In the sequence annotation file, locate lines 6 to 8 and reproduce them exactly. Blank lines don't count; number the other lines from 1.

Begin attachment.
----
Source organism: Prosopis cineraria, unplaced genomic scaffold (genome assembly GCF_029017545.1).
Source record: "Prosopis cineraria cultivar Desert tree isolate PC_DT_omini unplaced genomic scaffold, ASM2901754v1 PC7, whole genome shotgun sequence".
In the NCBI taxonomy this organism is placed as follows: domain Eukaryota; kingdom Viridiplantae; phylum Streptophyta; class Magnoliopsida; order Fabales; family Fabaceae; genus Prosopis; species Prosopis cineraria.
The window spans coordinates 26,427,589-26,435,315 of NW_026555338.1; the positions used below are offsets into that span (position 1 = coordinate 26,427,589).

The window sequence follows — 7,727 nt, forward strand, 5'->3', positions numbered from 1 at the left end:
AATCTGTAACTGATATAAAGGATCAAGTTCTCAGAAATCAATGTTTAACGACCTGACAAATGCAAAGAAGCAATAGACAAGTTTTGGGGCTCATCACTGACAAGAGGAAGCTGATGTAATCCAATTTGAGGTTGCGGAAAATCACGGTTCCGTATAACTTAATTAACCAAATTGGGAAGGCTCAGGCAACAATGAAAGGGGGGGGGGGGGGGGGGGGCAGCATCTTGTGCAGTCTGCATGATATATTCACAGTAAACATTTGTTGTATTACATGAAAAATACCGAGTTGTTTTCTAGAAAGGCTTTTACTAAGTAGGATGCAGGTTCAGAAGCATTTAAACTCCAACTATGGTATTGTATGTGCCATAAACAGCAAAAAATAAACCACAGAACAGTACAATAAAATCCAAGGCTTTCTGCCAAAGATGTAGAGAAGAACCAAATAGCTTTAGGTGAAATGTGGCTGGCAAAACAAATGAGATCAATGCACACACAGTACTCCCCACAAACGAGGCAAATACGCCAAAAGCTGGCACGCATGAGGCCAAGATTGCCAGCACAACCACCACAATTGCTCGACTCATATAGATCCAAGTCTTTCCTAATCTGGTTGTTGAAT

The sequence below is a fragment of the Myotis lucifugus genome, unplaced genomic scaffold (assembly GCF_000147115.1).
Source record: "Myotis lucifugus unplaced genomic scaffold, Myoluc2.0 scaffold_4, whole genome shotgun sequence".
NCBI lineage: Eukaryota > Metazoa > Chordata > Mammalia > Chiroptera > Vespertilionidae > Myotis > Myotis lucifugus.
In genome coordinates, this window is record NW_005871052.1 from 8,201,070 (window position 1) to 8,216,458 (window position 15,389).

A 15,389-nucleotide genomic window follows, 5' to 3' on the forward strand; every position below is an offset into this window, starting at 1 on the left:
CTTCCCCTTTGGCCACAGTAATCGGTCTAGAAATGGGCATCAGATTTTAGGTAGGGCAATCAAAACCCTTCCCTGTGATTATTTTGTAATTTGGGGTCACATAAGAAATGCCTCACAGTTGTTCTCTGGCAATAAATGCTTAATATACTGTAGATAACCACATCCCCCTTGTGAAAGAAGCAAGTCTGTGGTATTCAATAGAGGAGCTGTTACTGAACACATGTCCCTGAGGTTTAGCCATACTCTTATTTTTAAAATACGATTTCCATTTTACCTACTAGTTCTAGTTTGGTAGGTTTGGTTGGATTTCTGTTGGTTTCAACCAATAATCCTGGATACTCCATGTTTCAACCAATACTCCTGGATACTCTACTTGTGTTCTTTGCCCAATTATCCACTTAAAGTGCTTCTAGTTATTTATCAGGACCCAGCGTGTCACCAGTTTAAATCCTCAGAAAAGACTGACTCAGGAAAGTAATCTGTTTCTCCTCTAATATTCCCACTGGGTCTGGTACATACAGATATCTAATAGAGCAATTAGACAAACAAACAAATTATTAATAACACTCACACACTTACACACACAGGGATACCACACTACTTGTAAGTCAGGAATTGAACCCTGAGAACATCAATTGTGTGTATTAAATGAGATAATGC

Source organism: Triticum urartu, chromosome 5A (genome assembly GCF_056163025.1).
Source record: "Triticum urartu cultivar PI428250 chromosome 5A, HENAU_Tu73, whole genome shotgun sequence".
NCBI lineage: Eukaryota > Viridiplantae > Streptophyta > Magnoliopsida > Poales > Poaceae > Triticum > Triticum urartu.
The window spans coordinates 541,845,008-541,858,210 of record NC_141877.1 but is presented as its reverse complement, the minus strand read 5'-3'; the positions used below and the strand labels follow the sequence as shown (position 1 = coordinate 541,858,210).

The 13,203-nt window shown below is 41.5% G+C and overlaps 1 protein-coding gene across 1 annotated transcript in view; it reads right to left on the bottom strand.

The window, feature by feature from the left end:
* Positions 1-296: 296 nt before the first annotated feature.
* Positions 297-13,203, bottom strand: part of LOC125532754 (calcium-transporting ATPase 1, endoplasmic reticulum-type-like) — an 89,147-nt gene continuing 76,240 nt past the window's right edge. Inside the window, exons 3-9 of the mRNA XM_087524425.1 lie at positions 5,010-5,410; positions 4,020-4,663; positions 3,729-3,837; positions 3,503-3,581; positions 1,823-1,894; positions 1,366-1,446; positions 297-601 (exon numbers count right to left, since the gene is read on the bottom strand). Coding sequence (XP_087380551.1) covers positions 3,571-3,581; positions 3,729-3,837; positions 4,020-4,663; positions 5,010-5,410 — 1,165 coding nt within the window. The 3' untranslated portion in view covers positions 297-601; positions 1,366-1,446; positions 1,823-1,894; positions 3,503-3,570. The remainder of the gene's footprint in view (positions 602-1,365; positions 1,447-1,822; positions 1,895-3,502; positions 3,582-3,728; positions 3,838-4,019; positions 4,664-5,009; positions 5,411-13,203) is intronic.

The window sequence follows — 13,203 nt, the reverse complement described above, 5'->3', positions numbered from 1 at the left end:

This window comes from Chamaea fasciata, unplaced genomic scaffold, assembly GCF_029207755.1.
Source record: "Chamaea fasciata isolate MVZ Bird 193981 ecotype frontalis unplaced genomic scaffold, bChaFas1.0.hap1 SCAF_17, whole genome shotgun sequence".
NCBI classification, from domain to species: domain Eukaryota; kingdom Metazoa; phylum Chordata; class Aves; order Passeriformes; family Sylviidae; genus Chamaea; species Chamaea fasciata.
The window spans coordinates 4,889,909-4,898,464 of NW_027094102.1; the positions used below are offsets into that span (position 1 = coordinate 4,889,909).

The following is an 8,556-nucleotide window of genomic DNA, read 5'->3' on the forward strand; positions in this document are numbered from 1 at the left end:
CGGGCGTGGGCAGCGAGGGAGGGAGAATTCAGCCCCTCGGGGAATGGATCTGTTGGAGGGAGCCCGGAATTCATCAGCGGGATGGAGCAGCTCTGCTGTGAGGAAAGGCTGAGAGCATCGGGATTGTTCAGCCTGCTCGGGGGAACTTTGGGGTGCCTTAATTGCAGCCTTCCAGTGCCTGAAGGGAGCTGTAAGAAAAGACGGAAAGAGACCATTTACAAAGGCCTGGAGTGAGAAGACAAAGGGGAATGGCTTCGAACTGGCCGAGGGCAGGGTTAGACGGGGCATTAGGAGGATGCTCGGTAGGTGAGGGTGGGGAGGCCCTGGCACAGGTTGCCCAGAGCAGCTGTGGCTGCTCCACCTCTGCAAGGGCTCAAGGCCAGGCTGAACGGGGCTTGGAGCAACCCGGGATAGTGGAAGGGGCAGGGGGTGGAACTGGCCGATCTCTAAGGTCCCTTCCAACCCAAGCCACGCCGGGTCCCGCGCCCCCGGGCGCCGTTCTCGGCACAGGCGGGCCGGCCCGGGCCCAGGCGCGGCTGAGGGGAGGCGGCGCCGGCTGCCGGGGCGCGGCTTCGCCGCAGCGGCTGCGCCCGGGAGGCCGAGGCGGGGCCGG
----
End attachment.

AATCTGTAACTGATATAAAGGATCAAGTTCTCAGAAATCAATGTTTAACGACCTGACAAATGCAAAGAAGCAATAGACAAGTTTTGGGGCTCATCACTGACAAGAGGAAGCTGATGTAATCCAATTTGAGGTTGCGGAAAATCACGGTTCCGTATAACTTAATTAACCAAATTGGGAAGGCTCAGGCAACAATGAAAGGGGGGGGGGGGGGGGGGGGCAGCATCTTGTGCAGTCTGCATGATATATTCACAGTAAACATTTGTTGTATTACATGAAAAATACCGAGTTGTTTTCTAGAAAGGCTTTTACTAAGTAGGATGCAGGTTCAGAAGCATTTAAACTCCAACTATGGTATTGTATGTGCCATAAACAGCAAAAAATAAACCACAGAACAGTACAATAAAATCCAAGGCTTTCTGCCAAAGATGTAGAGAAGAACCAAATAGCTTTAGGTGAAATGTGGCTGGCAAAACAAATGAGATCAATGCACACACAGTACTCCCCACAAACGAGGCAAATACGCCAAAAGCTGGCACGCATGAGGCCAAGATTGCCAGCACAACCACCACAATTGCTCGACTCATATAGATCCAAGTCTTTCCTAATCTGGTTGTTGAAT

The sequence below is a fragment of the Myotis lucifugus genome, unplaced genomic scaffold (assembly GCF_000147115.1).
Source record: "Myotis lucifugus unplaced genomic scaffold, Myoluc2.0 scaffold_4, whole genome shotgun sequence".